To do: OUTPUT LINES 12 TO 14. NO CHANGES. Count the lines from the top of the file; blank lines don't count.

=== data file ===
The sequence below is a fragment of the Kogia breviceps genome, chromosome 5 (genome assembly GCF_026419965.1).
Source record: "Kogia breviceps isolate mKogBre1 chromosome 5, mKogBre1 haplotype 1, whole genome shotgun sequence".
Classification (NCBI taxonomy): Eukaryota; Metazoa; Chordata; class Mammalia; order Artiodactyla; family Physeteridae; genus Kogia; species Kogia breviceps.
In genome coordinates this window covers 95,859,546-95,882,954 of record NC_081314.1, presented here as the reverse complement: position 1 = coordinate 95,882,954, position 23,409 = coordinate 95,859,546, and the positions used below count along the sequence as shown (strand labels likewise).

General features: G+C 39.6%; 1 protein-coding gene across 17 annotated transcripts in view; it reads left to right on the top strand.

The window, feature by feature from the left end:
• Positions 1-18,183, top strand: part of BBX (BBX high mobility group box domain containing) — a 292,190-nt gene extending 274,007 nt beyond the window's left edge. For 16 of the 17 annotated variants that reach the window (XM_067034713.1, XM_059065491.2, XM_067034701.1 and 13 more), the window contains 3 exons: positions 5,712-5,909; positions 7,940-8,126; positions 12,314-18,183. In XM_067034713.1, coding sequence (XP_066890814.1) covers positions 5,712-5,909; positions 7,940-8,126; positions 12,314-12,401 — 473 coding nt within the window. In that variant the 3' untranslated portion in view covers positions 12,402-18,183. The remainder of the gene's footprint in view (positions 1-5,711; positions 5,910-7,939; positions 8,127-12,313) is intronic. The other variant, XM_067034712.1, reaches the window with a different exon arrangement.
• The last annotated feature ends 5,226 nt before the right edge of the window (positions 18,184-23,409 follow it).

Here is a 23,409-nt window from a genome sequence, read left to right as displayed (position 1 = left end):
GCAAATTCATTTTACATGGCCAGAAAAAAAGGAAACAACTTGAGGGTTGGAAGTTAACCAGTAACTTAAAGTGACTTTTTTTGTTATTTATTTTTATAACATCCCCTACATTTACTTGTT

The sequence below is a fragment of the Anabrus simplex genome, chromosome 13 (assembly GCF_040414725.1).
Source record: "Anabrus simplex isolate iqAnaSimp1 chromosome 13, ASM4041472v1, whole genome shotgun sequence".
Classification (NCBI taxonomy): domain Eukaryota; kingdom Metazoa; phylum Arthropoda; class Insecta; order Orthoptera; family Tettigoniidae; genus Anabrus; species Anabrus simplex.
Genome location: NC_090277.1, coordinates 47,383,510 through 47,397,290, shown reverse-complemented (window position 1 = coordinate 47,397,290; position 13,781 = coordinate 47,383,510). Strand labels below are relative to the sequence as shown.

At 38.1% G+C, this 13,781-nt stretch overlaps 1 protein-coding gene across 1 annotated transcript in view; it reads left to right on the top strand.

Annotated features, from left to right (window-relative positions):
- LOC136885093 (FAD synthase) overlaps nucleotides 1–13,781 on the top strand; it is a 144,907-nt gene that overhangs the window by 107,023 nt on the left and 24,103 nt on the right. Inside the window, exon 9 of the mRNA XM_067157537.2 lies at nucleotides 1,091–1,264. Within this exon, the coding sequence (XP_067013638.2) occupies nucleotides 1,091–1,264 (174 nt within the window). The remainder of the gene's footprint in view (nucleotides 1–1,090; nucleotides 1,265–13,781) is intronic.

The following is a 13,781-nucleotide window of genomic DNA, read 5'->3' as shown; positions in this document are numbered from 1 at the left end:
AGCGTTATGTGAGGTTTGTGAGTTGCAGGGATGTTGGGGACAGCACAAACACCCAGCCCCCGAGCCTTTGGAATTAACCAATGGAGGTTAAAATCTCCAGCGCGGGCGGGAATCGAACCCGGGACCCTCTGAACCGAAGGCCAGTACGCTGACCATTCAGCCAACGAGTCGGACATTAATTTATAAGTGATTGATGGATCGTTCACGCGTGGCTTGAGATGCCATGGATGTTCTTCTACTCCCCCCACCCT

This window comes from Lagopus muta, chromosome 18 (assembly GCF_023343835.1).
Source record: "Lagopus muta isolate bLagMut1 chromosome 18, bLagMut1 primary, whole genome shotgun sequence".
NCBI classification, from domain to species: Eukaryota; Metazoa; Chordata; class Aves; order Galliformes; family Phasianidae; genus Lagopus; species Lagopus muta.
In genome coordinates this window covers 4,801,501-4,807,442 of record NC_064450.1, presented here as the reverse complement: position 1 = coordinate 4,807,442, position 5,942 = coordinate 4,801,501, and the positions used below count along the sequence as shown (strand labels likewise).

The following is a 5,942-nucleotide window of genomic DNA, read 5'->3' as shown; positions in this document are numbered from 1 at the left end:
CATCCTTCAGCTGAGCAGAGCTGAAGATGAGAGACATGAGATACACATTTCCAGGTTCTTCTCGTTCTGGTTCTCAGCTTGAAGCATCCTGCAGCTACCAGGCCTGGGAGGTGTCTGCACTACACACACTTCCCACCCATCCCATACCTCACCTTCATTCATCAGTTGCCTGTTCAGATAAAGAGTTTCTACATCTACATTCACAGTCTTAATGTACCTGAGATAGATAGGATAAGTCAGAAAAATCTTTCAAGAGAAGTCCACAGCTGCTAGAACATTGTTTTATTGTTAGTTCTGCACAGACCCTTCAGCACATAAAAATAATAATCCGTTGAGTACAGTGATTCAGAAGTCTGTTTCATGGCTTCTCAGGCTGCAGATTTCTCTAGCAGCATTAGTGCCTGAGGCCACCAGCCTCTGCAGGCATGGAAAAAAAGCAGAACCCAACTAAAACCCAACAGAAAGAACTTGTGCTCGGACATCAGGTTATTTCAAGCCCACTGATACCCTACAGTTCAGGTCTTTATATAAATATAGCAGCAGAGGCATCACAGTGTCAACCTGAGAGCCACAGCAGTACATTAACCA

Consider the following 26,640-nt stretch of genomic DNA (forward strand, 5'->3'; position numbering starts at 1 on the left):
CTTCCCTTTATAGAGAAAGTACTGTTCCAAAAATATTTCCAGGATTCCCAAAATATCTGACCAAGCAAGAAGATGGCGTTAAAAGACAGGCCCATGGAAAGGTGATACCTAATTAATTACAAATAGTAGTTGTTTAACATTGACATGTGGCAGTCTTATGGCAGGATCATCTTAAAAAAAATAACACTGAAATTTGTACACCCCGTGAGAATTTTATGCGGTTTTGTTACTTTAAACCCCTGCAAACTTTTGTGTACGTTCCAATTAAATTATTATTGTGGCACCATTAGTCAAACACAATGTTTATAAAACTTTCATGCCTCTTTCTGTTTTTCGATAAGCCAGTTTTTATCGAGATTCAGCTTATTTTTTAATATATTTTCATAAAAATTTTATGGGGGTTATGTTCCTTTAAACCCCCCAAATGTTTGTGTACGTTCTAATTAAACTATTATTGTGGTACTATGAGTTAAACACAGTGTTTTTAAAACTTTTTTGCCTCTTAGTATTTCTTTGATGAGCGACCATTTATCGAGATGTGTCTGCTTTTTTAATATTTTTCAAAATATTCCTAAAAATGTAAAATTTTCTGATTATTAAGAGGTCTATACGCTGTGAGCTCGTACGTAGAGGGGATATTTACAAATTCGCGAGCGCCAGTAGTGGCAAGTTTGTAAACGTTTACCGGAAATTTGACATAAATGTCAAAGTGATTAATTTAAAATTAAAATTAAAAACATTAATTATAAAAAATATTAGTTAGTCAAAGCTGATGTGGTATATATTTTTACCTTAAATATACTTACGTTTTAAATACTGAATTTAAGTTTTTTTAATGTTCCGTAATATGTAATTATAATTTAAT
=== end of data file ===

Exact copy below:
Source record: "Anabrus simplex isolate iqAnaSimp1 chromosome 13, ASM4041472v1, whole genome shotgun sequence".
Classification (NCBI taxonomy): domain Eukaryota; kingdom Metazoa; phylum Arthropoda; class Insecta; order Orthoptera; family Tettigoniidae; genus Anabrus; species Anabrus simplex.
Genome location: NC_090277.1, coordinates 47,383,510 through 47,397,290, shown reverse-complemented (window position 1 = coordinate 47,397,290; position 13,781 = coordinate 47,383,510). Strand labels below are relative to the sequence as shown.